Preparative Fasting for Contrast-enhanced CT: Reconsideration
Radiology: Volume 263: Number 2-May 2012
Akash Verma, MD Hye Yun Park, MD So Yeon Lim,MD Sang-Won Urn, MD Won-Jung Koh, MD Gee Young Suh, MD Man Pyo Chung, MD 0 Jung Kwon, MD Hojoong Kim, MD
Purpose: Toevaluate the evidence on the value of preparative fluid fasting for patients undergoing elective computed tomography (CT) with intravenous administration of contrast material and to survey leading institutions in a number of countries on their current policies in this regard.
Materials and Methods: This study qualified for exempt status by the institutional review board. First, 20 keyword combinations were entered into Medline to ascertain the correlation between fluid ingestion preceding contrast material-enhanced CT and development of aspiration pneumonia. The numbers of patients were summed up to estimate incidence of aspiration pneumonia attributable to ingestion of clear inert fluid before contrast-enhanced CT examination. Second, a multinational survey was conducted about the length of preparative fasting protocols, if any, for fluids and solids that they recommend to patients before elective non-gastrointestinal contrast-enhanced CT.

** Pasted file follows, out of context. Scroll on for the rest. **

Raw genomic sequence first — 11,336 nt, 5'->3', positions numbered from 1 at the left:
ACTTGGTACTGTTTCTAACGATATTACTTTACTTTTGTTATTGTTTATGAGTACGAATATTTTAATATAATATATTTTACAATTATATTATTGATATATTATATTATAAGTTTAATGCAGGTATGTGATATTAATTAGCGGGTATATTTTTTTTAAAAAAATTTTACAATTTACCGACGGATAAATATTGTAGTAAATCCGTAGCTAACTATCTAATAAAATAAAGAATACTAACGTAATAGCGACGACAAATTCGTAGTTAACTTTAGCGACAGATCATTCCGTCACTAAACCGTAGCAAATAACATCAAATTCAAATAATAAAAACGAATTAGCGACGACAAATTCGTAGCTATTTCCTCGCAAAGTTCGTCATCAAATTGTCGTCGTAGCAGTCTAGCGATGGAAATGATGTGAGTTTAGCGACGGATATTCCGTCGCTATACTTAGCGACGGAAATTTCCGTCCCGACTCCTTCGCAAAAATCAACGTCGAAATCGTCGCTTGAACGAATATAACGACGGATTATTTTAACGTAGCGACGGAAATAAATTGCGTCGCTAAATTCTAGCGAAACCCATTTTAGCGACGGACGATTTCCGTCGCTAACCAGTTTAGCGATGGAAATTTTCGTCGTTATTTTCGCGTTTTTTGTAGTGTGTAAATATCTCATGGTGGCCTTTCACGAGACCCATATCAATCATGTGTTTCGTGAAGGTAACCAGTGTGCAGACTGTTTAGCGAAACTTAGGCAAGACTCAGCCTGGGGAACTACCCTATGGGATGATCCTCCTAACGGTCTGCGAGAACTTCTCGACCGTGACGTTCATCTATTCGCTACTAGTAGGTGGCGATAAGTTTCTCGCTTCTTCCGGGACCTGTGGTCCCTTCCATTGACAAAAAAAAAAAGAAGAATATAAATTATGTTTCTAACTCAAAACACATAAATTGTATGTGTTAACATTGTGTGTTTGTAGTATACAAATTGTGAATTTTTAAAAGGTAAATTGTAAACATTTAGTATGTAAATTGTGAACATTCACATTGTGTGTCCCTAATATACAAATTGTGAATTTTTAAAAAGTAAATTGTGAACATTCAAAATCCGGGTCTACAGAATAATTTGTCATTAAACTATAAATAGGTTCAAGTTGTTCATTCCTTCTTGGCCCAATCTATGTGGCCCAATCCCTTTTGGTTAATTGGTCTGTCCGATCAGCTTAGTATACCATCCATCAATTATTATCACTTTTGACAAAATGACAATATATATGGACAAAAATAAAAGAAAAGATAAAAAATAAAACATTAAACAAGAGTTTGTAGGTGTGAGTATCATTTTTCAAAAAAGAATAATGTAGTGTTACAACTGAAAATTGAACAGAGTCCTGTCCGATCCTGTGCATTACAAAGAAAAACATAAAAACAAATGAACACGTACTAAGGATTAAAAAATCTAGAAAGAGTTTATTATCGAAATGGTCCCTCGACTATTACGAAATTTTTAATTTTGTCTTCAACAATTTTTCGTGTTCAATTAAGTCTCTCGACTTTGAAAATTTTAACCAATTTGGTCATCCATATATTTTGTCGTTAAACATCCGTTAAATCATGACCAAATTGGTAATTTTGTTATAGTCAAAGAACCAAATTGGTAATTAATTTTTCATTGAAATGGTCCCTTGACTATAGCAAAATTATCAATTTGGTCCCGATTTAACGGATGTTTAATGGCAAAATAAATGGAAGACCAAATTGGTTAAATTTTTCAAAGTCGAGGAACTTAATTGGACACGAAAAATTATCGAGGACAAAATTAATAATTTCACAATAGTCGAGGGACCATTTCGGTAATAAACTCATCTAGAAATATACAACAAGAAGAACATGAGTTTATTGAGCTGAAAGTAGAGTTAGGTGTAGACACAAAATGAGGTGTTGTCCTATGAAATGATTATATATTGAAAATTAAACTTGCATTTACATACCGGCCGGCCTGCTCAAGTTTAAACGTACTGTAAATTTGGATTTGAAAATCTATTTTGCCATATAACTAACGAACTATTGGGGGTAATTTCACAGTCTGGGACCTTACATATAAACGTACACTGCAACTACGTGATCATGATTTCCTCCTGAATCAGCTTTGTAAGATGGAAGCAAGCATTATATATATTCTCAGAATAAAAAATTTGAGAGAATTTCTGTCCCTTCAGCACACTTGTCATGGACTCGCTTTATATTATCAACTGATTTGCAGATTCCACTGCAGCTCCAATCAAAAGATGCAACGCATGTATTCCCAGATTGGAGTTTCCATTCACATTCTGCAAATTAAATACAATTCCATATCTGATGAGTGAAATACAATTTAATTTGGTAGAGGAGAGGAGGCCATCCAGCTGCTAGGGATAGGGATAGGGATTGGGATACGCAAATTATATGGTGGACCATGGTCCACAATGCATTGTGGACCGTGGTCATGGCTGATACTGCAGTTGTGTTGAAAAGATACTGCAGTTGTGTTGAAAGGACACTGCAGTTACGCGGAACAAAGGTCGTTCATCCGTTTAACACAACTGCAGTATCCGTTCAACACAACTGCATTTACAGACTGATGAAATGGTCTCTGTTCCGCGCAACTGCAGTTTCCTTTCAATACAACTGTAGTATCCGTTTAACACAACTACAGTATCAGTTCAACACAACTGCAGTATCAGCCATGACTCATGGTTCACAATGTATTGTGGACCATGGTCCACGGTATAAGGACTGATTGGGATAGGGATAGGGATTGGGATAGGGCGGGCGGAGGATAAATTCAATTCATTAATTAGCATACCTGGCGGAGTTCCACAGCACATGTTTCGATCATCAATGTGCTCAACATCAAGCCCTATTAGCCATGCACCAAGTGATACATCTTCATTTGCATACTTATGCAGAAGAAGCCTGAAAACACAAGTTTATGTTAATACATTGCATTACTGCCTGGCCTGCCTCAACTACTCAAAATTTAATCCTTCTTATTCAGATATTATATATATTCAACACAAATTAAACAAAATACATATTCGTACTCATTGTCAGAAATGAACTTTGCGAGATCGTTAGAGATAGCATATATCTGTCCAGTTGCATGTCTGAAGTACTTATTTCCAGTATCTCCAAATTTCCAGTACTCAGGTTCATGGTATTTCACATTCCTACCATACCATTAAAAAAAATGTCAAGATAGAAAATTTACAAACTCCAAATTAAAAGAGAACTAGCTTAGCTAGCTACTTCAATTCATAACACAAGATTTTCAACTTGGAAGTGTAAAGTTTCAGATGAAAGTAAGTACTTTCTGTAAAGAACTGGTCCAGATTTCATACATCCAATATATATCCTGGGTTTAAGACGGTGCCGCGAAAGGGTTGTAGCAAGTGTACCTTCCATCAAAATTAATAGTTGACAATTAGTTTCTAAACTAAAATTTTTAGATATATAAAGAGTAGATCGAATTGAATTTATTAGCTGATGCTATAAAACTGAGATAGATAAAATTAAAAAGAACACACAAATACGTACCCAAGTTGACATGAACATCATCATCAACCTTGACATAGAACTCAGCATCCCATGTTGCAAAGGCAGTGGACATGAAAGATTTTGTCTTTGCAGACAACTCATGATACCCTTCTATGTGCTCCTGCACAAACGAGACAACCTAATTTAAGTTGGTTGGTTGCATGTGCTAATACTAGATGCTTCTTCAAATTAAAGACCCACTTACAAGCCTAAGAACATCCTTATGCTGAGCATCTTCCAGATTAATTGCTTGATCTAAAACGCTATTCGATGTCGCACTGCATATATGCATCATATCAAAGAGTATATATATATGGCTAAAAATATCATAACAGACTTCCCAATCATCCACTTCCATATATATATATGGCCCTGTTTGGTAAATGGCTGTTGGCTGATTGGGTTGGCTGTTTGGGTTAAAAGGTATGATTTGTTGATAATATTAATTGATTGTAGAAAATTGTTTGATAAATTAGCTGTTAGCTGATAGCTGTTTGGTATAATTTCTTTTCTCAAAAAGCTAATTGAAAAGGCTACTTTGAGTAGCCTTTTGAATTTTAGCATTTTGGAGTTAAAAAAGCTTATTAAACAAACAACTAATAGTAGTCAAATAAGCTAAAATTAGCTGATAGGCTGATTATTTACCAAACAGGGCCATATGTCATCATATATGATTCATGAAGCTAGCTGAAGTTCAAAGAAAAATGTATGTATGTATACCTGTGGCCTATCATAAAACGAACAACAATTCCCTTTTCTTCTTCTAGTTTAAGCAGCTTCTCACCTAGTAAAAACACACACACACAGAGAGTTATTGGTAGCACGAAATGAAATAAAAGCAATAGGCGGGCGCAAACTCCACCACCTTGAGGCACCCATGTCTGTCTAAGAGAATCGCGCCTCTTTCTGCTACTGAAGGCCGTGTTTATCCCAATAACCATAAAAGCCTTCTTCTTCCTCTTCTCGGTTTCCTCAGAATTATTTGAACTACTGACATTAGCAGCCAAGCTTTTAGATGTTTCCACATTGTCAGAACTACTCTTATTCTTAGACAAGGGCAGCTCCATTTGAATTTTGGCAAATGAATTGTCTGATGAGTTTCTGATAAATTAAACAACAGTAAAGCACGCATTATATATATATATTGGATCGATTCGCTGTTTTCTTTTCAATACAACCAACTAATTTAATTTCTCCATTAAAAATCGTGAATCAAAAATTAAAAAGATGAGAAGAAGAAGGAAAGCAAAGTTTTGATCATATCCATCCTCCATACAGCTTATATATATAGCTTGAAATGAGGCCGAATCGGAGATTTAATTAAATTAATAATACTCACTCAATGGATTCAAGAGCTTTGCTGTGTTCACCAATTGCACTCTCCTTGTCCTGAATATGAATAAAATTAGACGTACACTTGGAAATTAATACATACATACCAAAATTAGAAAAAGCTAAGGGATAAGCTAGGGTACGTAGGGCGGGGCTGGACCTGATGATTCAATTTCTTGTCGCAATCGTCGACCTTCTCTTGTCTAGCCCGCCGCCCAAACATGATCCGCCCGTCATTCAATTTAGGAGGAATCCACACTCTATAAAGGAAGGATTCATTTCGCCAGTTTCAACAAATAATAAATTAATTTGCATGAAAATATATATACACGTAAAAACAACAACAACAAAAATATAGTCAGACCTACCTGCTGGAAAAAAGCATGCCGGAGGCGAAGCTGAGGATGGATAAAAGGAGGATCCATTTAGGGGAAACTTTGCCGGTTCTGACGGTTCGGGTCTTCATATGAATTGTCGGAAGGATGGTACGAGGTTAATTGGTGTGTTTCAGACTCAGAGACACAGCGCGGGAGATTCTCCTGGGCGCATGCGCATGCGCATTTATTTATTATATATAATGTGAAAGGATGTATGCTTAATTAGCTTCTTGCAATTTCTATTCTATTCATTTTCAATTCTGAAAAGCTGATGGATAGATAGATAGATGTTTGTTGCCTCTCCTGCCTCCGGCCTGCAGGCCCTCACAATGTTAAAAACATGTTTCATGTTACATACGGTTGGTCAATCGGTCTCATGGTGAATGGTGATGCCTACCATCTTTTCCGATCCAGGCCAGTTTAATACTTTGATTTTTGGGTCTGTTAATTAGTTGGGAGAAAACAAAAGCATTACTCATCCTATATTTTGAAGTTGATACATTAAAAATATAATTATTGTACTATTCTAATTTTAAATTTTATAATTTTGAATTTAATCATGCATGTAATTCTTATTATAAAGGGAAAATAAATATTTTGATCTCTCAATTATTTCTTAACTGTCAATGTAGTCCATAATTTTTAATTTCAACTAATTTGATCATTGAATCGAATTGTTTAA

Results: Aspiration was not noted in any of 2001 patients (13 studies in the literature) who underwent contrast-enhanced CT after fluid ingestion. Data were available from 69 (86.3%) of 80 institutions queried (17 Korean, 14 U.S., 11 French, 10 Australian, 10 German, and seven Egyptian hospitals). Two-thirds (14 of 21 [66.7%]) of the French and German hospitals had a no-restriction policy for both fluids and solids, while Australian hospitals had a policy liberal about fluids (no restrictions in eight of 10 [80%]) only. Policies on fluids were variable in Korea, the United States, and Egypt (restrictions of 0-8 hours, 0-4 hours, and 0-6 hours, respectively), as were policies on solids in Korea, the United States, Australia, and Egypt (restrictions of 0-8 hours, 0-6 hours, 0 to 4-6 hours, and 0 hours to overnight, respectively). The length of fasting was longer for solids than for fluids in 20 hospitals.
Conclusion: There is little evidence that ingestion of clear inert fluid prior to contrast-enhanced CT is a cause of aspiration pneumonia; the length of fasting is variable in any country, being much longer in some hospitals than in others.